French illustrator Nicolas Bannister has a series of intriguing pop culture car illustrations. All illustrations have a seemingly same composition and style, with the car taking the main platform, and the relevant characters showing up as distant figures or silhouettes in the background of the illustration. The set covers a good population of famous popular culture cars, and manages to keep them in their own universe, even with similar styles of illustration.
Furniture that has the elements cars is not really rare, but it is rare to see where the disciplines of automobiles and furniture work in harmony. Glamour Beetle Armchair is way more than a couch dumped into a cut section of the Beetle. It manages to keep its identity as the car while very successfully functioning as a chair as well.
Why does the world need a jet powered coffin? Because it’s awesome, that’s why. Enthusiast Bob Maddox built a pulsejet powered coffin car that goes from zero to sixty in nine seconds, and keeps its driver in a coffin.
Concept 1865 is the classic Penny-farthing bicycle made to modern specifications, with modern materials. Developed as a prototype made by DING3000 working with chemical company BASF, the bicycle is meant to be a study of what the first bicycles would have been like, had their inventors stuck to their design but with access to modern materials.
It is absolutely fine if dudes model for motorcycles. Things go hilarious when they decide to copy females and their way of modeling with cars and motorcycles. Portland-based Ducati dealer MotoCorsa decided to do a conventional photoshoot with the Ducati 1199 Panigale that featured a female model. Then the dealer turned to hilarious creativity and did the same shoot employing men from the shop copying poses of the female.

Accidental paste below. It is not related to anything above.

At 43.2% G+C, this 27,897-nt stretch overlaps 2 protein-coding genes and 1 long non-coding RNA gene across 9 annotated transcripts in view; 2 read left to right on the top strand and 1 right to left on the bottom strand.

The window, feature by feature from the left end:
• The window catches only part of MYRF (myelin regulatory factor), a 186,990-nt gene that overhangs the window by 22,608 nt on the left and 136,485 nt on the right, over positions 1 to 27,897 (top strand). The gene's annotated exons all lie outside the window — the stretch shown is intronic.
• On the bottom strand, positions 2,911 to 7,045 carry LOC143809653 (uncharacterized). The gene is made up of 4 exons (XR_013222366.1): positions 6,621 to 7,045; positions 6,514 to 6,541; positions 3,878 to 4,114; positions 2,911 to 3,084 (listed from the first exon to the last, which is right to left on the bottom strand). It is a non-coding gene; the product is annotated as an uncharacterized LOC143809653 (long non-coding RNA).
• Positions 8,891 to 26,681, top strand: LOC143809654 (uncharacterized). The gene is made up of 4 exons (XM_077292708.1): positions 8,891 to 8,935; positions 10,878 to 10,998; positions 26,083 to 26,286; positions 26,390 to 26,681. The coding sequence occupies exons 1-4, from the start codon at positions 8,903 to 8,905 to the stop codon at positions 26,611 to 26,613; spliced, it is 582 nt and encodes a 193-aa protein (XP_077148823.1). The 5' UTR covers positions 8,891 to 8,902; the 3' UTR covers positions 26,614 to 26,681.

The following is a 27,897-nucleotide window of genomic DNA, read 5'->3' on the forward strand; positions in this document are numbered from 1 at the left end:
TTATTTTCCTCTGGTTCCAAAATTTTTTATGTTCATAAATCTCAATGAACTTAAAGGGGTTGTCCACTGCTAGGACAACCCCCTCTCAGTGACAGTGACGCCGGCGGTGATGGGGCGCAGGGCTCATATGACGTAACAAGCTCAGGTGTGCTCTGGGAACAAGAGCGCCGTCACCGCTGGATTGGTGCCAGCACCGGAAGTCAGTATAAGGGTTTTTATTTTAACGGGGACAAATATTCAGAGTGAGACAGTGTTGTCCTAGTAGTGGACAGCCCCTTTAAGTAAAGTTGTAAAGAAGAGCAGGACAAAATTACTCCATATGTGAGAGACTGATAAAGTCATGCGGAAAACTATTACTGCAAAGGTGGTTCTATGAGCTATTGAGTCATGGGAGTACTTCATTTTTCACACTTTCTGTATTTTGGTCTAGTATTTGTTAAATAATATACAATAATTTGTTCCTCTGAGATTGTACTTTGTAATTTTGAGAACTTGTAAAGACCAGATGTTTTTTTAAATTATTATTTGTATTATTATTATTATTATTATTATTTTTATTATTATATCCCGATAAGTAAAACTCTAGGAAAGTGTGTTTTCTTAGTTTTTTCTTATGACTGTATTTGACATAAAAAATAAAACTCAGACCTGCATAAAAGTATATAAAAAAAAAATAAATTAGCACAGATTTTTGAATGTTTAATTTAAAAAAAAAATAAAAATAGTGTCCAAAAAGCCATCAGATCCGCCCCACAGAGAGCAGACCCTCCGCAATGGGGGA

Zaha Hadid worked with master yacht builders Blohm+Voss to create a set of concept superyachts with organic design touches. The set includes one 128-meters (420ft) long superyacht with five 90-meters (295 ft) yachts. The larger yacht at 128-meters is the one that shows off its design to full scale with a somewhat unconventional shape and a creative design full of “organic lattices” that follow the appearance of natural marine formations themselves.
South Africa’s Kulula Airlines has its planes dressed in a livery that is a far cry from usual standards. Perhaps the most interesting one is the Flying 101, a plane that is painted with descriptive words for most parts of the aircraft, and humorous quips to go with them. For example, it shows off the plane’s “Secret Agent Code” which happens to be its registration number, seats that are “better than taxi seats”, and a place dubbed as the “mile high club initiation chamber”, which just happens to be the loo.
Adding company to the Veneno Supercar, Lamborghini has given it a sibling in the form of the Veneno Roadster. Endowed with the same aggressive looks, this one is a mighty beast as well. Power comes from a 750 hp 6.5-liter V12 that takes the roadster from zero to 60mph in just 2.9 seconds, and allows it to go all the way to the top speed of 221 mph. Priced at $4.5 million, the roadster is an extremely limited edition with only nine cars being made.
We love dogs, we love cars, it follows only logically that when choosing a car we should look at the comfort of our dog as well. Volkswagen’s latest advertising campaign Woofwagen tries to settle up dog breeds with the car models that should be most suitable for the dog. The accompanying video of the campaign is of course the highlight, and it has been done fantastically. An appeal to dog owners who would love to travel with their pooch, or just a little play on the loved dog and car, the campaign by London-based agency adam&eveDDB does manage to capture a fair deal of eyeballs.